Harwood Museum, February – May 2002
Over the decades of her inventive career, artist Marcia Oliver has created a distinctive, consistent visual language in splashy, contrasting color and monochrome, on large canvases and small prints, with ceramics and bronzes. Her currently running show at the Harwood Museum of Art in Taos (M Oliver New Drawings: Honoring the Tao) discloses her current renunciation of color and enormity “in order to produce effectively, a singular focus, minimizing all distractions” by “choosing simple materials and acknowledging the primacy of drawing.”
The “single focus” highlights the idiosyncrasies of her viewpoint. Her show consists of seventeen small square works on paper, drawings rendered in graphite and ink wash, cast in relief by a dash of collage and some barely discernible tints of hue. The drawings strongly imply that Oliver’s continuing preoccupation has been with form, or rather, forms, and their mutual alliances and quarrels. Her whimsically shifting shapes, their cousins, aunts and distant relations, a veritable cast of characters, have populated her work all along, restlessly meandering through variously colored aqueous suspensions.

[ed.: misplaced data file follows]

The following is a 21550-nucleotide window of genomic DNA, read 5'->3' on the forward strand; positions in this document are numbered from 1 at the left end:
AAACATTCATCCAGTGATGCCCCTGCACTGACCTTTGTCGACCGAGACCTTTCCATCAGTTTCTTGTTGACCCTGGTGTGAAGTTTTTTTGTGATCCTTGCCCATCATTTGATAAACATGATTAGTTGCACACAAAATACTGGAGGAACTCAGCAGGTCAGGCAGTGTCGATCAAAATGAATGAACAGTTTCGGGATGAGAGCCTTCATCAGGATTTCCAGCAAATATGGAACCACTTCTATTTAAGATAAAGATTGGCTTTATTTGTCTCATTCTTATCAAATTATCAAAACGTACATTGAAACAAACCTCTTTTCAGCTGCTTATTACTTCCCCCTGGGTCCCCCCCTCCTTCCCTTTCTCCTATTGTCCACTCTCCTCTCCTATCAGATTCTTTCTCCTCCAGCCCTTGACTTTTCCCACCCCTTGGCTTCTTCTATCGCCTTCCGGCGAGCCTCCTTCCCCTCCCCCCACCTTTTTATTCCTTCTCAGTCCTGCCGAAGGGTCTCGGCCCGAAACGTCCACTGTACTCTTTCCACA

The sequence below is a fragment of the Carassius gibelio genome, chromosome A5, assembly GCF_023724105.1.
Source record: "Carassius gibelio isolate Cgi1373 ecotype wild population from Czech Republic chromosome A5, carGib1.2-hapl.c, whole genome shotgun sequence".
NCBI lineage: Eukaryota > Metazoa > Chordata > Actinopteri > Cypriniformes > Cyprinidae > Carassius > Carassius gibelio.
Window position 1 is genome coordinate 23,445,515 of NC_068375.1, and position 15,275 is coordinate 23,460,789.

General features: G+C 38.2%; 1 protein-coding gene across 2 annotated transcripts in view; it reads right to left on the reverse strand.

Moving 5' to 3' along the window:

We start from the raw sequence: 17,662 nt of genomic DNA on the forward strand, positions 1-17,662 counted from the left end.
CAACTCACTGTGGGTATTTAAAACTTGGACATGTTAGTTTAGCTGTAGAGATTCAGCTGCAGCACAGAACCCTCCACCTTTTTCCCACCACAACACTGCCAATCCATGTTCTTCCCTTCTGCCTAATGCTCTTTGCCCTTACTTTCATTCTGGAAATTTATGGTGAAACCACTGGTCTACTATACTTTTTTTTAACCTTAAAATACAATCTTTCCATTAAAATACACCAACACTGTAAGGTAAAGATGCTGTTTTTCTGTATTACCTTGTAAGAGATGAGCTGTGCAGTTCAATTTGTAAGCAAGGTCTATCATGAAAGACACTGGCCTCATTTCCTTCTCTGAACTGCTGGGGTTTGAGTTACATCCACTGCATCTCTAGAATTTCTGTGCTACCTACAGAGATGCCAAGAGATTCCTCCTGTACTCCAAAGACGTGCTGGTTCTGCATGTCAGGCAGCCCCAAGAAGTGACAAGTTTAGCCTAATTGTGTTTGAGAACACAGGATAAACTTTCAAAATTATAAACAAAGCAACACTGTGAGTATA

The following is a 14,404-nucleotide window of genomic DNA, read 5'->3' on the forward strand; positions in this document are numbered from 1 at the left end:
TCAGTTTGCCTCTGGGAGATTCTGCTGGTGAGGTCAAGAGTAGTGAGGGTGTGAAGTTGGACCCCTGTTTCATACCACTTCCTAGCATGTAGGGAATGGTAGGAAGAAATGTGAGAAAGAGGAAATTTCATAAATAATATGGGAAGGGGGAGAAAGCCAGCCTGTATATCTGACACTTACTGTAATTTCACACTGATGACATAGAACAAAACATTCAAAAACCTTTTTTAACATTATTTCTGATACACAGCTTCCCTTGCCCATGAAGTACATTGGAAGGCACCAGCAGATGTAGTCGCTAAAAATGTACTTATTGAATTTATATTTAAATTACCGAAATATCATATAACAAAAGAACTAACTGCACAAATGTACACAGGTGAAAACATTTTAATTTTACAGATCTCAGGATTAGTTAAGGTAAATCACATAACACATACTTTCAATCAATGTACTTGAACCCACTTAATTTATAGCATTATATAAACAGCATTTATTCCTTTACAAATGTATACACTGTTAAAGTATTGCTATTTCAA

They can seem almost as ripe with meaning as an alphabet, sometimes resembling letters, petroglyphs or runes. In the deceptively simple drawings at the Harwood, these forms take stage center, cast against stark white, circling one another like skaters on a rink. Or they fly off-frame in all directions. Or they appear to be just entering from the wings. They often come equipped with propelling appendages, limbs or tails or wheels. The motion they convey confounds expectations are they shifting locations or evolving new shapes? They look oddly and often fiercely alive.The viewer is tempted to impute motives to these amoebic mechanical critters.
Flow lines,spaces, and semiframes make insinuations about their relationships. Are they attracted or repelled by the other occupants of the page? They exist in deliberate but obscure juxtaposition. Oliver’s chosen title for her show suggests they could be yin and yang, going each its own way. The language of art has no subject or predicate but does operate through gesture and sign, with an affinity to the choreographies of species not our own. The critters who inhabit the graceful work of Marcia Oliver hold a similar inexplicable surprise, soliciting attention in the manner of elephants parading trunk to tailor a cheetah on the heels of a gazelle.
– Marilyn Gayle Hoff